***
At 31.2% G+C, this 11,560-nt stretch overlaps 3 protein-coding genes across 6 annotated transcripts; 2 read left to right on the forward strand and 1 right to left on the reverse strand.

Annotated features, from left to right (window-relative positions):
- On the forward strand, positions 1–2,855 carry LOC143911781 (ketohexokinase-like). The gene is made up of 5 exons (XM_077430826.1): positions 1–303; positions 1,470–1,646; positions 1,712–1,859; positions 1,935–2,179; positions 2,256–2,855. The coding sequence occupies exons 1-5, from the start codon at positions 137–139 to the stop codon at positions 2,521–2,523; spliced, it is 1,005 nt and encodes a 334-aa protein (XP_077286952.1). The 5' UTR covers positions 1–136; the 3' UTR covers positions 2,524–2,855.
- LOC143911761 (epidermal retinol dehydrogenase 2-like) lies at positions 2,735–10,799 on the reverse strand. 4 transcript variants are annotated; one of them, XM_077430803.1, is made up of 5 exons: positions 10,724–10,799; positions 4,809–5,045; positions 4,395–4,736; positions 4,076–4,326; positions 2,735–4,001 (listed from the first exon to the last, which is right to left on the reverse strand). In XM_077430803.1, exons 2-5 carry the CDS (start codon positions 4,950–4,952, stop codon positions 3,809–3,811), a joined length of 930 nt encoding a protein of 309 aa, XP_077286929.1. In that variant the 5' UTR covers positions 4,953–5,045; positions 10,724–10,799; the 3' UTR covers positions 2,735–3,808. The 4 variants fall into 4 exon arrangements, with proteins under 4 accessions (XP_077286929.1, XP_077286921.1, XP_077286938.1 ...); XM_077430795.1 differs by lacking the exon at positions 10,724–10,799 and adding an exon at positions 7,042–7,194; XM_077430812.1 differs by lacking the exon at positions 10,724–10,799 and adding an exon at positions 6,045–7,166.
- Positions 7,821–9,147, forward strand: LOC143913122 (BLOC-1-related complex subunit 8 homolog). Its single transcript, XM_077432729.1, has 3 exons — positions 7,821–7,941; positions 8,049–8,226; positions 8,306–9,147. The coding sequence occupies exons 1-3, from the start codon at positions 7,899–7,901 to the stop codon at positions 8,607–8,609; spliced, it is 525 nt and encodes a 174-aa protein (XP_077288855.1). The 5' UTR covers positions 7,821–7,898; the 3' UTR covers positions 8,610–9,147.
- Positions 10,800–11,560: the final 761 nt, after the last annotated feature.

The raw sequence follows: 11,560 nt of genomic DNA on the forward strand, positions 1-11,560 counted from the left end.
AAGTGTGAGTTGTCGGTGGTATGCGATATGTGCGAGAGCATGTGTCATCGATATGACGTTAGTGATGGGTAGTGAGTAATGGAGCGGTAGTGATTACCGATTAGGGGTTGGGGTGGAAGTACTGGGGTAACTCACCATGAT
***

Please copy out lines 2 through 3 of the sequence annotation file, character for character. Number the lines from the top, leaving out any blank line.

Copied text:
Annotated features, from left to right (window-relative positions):
- On the forward strand, positions 1–2,855 carry LOC143911781 (ketohexokinase-like). The gene is made up of 5 exons (XM_077430826.1): positions 1–303; positions 1,470–1,646; positions 1,712–1,859; positions 1,935–2,179; positions 2,256–2,855. The coding sequence occupies exons 1-5, from the start codon at positions 137–139 to the stop codon at positions 2,521–2,523; spliced, it is 1,005 nt and encodes a 334-aa protein (XP_077286952.1). The 5' UTR covers positions 1–136; the 3' UTR covers positions 2,524–2,855.